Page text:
DCT: Where do you hope to take this project?

Ibanez: I created this project for many reasons and for different audiences. At first, I wanted to educate a general audience about our experiences. I also created this for our parents, the Latino community. There is a lot of homophobia in our circles and this is a way to inform our people about our lives, especially to those parents that are having a hard time trying to accept and love their children because of their sexual identities. But mainly, the project is created for those people who might be feeling a little down as I felt years ago. I want to tell them that no matter all the barriers we have, we are powerful. I want to tell them to not give up. To resist. To hang in there. With this project I just want to remind my people  how beautiful we are.


DCT: What has the response been like?  

Ibanez: Since we premiered season one, the response has been amazing. I think representation is very important because when our undocumented people see themselves on the screen, we are telling them their lives matter. People send messages from other states telling us how important the show is for them, they feel connected with the issues presented in the episodes. Because even though the story does not represent all undocumented queer people, it shows many of the issues we all deal with and that’s what makes the audience feel connected. I think also, what makes this project different is that this is the first time we see undocumented people laughing, dancing, falling in love. We not only see the struggles but we also see a lot of the joy. Because that’s who we are. We are humans and mainstream media never shows us that.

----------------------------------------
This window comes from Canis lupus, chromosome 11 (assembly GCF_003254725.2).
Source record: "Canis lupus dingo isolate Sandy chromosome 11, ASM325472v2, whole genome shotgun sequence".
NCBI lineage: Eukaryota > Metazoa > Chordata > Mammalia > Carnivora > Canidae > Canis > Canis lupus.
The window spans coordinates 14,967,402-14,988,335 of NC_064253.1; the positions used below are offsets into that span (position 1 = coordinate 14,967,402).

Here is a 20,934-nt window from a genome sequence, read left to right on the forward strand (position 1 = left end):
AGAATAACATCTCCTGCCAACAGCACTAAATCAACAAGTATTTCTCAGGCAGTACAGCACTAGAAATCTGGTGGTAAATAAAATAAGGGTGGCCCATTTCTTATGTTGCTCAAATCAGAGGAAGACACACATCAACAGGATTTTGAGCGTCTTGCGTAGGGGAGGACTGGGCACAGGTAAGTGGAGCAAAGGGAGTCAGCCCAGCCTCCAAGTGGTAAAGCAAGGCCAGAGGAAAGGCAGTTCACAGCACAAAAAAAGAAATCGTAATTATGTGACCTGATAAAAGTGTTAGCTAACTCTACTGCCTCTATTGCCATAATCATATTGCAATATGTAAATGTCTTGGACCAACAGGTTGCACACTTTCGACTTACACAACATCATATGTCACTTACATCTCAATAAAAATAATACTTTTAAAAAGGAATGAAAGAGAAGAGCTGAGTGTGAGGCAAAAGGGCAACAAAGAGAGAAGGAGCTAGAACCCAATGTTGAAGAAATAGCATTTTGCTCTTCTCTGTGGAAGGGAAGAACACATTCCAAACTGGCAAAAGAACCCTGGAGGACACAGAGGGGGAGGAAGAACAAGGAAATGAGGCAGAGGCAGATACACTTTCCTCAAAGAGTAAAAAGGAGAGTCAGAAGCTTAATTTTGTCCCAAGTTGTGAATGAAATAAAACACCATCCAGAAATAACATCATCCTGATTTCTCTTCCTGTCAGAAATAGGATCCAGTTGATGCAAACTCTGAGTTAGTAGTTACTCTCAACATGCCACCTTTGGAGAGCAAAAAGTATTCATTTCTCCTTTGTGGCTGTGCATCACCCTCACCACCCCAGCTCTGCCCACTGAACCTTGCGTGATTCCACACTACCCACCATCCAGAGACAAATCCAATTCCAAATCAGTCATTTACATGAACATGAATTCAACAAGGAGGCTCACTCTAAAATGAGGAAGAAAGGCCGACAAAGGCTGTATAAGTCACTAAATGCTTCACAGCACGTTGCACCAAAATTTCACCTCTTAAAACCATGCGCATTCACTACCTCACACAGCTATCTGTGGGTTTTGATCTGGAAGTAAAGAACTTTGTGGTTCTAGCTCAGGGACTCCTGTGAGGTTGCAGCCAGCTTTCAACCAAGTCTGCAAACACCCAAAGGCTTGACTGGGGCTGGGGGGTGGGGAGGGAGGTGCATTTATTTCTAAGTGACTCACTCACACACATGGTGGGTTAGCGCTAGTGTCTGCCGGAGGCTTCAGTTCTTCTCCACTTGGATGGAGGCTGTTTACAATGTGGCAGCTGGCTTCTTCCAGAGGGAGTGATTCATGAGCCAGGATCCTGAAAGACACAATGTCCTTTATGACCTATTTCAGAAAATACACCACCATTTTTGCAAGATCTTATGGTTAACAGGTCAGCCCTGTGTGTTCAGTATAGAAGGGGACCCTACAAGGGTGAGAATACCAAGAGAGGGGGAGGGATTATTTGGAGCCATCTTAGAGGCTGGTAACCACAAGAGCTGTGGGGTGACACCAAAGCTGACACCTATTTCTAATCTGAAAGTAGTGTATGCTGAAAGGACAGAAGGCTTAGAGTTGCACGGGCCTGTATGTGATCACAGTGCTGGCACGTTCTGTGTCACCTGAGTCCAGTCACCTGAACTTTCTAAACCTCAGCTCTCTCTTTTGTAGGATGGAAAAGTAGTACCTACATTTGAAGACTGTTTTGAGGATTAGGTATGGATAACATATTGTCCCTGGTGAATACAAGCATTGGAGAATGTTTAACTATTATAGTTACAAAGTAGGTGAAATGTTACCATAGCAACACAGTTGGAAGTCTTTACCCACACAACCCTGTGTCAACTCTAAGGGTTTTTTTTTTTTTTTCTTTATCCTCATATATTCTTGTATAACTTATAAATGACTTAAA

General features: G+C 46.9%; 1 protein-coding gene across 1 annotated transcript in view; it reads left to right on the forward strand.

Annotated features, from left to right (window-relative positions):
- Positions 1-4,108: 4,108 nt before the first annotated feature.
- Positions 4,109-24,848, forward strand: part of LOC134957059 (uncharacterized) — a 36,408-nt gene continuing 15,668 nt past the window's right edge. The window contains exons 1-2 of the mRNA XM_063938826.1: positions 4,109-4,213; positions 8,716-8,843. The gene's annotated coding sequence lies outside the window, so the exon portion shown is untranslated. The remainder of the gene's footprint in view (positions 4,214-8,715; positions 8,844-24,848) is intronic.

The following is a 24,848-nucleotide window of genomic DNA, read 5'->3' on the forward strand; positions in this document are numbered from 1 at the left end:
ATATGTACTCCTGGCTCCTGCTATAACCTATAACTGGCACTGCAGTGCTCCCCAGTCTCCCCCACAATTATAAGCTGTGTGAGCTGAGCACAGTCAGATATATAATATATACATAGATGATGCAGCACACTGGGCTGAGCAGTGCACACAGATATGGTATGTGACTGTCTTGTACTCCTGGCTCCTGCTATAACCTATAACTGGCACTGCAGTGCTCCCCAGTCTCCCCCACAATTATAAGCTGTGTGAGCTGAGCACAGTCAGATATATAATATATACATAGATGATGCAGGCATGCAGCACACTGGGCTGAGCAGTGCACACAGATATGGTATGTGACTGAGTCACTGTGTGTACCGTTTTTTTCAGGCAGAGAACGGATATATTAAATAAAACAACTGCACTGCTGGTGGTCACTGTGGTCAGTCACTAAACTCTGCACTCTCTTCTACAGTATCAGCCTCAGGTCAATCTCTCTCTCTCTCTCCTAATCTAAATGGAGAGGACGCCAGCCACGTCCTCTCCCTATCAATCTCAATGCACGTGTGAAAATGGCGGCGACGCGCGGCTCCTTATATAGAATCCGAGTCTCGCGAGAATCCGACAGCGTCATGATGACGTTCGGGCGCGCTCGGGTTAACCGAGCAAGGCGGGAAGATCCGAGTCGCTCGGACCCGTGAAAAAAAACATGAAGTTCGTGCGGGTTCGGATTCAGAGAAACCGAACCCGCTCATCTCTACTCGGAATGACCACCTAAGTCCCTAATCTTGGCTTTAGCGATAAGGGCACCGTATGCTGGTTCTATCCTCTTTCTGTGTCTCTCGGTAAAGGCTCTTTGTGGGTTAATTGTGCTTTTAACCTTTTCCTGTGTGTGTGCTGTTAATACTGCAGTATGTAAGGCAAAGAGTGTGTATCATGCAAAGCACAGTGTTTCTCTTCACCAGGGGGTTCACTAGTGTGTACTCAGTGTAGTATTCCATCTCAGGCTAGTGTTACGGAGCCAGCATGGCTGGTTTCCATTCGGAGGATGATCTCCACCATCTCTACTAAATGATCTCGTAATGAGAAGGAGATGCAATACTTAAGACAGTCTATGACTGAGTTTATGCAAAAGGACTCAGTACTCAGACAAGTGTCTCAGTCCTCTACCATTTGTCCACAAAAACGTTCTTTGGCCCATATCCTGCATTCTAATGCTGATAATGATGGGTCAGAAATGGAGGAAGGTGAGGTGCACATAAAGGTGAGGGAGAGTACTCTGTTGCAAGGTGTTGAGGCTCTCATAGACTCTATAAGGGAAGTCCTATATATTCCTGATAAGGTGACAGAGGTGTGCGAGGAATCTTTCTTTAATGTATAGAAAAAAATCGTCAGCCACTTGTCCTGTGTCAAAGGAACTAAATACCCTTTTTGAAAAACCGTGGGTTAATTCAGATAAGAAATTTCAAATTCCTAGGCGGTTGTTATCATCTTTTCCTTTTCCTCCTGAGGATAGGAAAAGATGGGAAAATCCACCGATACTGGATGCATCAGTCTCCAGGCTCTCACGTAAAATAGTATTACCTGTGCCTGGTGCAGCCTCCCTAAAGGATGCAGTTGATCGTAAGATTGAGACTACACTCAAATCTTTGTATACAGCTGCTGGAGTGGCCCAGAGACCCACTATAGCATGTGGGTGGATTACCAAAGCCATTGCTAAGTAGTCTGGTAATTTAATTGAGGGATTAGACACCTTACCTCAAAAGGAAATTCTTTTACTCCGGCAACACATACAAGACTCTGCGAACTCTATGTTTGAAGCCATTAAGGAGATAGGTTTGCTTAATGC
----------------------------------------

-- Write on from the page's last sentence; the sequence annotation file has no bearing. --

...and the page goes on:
DCT: How much of Undocumented Tales is based on your life?

Ibanez: I’d say about 70%. Many of the experiences in the show have been lived by me, some of them are issues I have witnessed or heard of from family and friends. The issues in the undocumented LGBTQ community are very broad and complex and that’s why I am also creating new characters to let the audience know that one story, my story, does not represent everyone.


DCT: What advice do you have for young queer and immigrant artists?

Ibanez: I write because I feel I have the power to create change. I write the about the things I’d like to see on the screen. Writing and putting those words on the screen makes me feel alive. I’d like to tell young artists to believe in themselves. Allow yourself to be completely vulnerable. No matter what type of art is, music, painting, writing, don’t be scared to share your feelings with the world. Art can be a form of therapy for us. Art can be a form of healing for others. Believe in yourself.

Undocumented Tales will grace Orange County with a screening on Sunday, January 14th at the LGBT Center on 4th located at 305 E. 4th Street in the city of Santa Ana, the event will begin at 4:00 p.m.

David Carbajal Torres is a public health worker and community organizer interested in gentrification and queer and trans issues. David has written for we are mitú and has contributed to several other blogs like The Gran Varones which uplifts the stories of queer, gay, bisexual and trans Latinx men. He resides in Santa Ana.

Follow David @davidcarbs  @davidcarbs